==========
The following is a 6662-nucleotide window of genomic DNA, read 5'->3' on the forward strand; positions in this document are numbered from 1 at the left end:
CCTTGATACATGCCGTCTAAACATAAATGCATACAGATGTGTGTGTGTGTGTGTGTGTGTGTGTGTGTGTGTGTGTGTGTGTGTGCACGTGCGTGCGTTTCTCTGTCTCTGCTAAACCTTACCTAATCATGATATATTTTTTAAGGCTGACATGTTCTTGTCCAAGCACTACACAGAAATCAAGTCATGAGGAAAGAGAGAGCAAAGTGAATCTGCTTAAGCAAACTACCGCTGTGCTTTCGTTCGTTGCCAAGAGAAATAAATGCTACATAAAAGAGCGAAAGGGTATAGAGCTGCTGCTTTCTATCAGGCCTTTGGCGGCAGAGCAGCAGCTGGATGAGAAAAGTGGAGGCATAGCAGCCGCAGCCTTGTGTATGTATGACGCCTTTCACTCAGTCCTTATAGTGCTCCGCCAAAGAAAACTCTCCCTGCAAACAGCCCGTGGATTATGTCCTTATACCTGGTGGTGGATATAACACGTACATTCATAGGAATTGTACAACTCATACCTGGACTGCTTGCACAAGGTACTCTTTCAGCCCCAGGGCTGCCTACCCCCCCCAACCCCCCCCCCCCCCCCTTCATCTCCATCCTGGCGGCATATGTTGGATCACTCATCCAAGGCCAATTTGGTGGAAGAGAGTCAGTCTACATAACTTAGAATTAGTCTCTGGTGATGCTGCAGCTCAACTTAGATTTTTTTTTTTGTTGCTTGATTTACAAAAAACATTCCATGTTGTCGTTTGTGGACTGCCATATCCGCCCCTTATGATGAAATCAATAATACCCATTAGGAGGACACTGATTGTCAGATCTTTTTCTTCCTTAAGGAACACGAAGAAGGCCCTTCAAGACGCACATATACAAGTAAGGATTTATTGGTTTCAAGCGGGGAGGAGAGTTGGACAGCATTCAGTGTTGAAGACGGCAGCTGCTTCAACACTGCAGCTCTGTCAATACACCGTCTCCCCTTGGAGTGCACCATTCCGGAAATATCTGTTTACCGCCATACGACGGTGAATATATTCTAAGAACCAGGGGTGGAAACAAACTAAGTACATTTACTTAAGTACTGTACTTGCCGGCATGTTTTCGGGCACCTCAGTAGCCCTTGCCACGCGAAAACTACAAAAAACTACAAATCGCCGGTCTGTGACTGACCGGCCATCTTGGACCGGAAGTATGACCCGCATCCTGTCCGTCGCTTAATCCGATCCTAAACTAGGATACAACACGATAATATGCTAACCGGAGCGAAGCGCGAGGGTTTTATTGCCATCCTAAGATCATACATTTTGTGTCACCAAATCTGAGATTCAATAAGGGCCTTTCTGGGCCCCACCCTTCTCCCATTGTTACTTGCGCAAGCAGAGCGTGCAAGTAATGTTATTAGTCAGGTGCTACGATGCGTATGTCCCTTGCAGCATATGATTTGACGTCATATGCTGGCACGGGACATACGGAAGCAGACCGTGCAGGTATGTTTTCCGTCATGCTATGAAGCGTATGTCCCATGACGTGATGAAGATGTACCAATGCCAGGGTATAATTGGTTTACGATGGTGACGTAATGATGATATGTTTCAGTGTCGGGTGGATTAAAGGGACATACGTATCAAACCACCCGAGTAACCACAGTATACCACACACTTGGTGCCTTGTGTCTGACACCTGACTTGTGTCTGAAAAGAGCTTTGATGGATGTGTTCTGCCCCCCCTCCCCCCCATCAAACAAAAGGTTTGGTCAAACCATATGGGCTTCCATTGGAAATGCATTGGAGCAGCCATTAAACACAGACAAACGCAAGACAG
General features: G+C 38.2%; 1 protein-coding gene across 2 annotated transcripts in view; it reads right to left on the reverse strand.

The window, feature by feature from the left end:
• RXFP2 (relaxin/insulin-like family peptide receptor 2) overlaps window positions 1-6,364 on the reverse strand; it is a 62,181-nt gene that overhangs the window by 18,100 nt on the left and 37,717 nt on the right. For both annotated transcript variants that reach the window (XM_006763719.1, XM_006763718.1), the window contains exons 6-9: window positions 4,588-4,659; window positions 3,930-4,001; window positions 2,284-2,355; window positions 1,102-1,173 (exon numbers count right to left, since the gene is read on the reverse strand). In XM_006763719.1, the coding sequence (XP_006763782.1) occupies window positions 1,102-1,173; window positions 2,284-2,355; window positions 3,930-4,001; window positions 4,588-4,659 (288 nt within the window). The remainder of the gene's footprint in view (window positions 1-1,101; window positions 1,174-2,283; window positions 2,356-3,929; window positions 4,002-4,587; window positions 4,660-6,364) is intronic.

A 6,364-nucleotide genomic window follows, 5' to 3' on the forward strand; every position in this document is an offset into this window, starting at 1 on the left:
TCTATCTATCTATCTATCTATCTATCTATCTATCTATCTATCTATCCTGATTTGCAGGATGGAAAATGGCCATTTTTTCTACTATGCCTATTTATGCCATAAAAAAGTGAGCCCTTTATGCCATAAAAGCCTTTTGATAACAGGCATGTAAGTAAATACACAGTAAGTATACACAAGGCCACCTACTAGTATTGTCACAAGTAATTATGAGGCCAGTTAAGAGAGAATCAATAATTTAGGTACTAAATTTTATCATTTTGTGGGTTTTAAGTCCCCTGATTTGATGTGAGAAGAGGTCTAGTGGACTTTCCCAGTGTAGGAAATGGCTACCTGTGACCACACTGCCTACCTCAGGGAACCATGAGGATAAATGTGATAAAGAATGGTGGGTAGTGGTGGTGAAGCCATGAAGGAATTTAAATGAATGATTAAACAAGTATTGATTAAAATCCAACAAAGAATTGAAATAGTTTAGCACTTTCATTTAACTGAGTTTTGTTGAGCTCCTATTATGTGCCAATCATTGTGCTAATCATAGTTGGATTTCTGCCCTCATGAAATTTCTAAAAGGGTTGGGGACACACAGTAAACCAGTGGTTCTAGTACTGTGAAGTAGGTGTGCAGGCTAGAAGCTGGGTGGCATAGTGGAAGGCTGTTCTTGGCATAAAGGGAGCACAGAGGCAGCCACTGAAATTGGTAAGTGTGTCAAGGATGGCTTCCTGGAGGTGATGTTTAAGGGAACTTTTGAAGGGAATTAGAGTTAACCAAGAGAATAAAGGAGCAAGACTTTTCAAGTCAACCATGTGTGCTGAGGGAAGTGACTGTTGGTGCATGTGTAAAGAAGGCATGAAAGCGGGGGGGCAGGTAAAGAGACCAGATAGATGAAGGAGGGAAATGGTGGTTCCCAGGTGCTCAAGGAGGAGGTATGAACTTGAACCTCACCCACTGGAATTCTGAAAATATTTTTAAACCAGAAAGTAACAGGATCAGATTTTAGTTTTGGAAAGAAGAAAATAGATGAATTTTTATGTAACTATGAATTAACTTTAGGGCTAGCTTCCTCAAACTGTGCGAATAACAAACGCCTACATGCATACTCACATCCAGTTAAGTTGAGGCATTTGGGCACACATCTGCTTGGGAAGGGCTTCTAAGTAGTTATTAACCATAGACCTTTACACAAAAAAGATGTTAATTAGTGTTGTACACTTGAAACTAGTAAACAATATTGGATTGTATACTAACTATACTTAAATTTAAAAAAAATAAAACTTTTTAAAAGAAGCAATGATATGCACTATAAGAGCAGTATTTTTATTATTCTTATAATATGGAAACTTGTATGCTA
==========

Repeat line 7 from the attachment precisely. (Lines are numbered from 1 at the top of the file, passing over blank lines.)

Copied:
TCTATCTATCTATCTATCTATCTATCTATCTATCTATCTATCTATCCTGATTTGCAGGATGGAAAATGGCCATTTTTTCTACTATGCCTATTTATGCCATAAAAAAGTGAGCCCTTTATGCCATAAAAGCCTTTTGATAACAGGCATGTAAGTAAATACACAGTAAGTATACACAAGGCCACCTACTAGTATTGTCACAAGTAATTATGAGGCCAGTTAAGAGAGAATCAATAATTTAGGTACTAAATTTTATCATTTTGTGGGTTTTAAGTCCCCTGATTTGATGTGAGAAGAGGTCTAGTGGACTTTCCCAGTGTAGGAAATGGCTACCTGTGACCACACTGCCTACCTCAGGGAACCATGAGGATAAATGTGATAAAGAATGGTGGGTAGTGGTGGTGAAGCCATGAAGGAATTTAAATGAATGATTAAACAAGTATTGATTAAAATCCAACAAAGAATTGAAATAGTTTAGCACTTTCATTTAACTGAGTTTTGTTGAGCTCCTATTATGTGCCAATCATTGTGCTAATCATAGTTGGATTTCTGCCCTCATGAAATTTCTAAAAGGGTTGGGGACACACAGTAAACCAGTGGTTCTAGTACTGTGAAGTAGGTGTGCAGGCTAGAAGCTGGGTGGCATAGTGGAAGGCTGTTCTTGGCATAAAGGGAGCACAGAGGCAGCCACTGAAATTGGTAAGTGTGTCAAGGATGGCTTCCTGGAGGTGATGTTTAAGGGAACTTTTGAAGGGAATTAGAGTTAACCAAGAGAATAAAGGAGCAAGACTTTTCAAGTCAACCATGTGTGCTGAGGGAAGTGACTGTTGGTGCATGTGTAAAGAAGGCATGAAAGCGGGGGGGCAGGTAAAGAGACCAGATAGATGAAGGAGGGAAATGGTGGTTCCCAGGTGCTCAAGGAGGAGGTATGAACTTGAACCTCACCCACTGGAATTCTGAAAATATTTTTAAACCAGAAAGTAACAGGATCAGATTTTAGTTTTGGAAAGAAGAAAATAGATGAATTTTTATGTAACTATGAATTAACTTTAGGGCTAGCTTCCTCAAACTGTGCGAATAACAAACGCCTACATGCATACTCACATCCAGTTAAGTTGAGGCATTTGGGCACACATCTGCTTGGGAAGGGCTTCTAAGTAGTTATTAACCATAGACCTTTACACAAAAAAGATGTTAATTAGTGTTGTACACTTGAAACTAGTAAACAATATTGGATTGTATACTAACTATACTTAAATTTAAAAAAAATAAAACTTTTTAAAAGAAGCAATGATATGCACTATAAGAGCAGTATTTTTATTATTCTTATAATATGGAAACTTGTATGCTA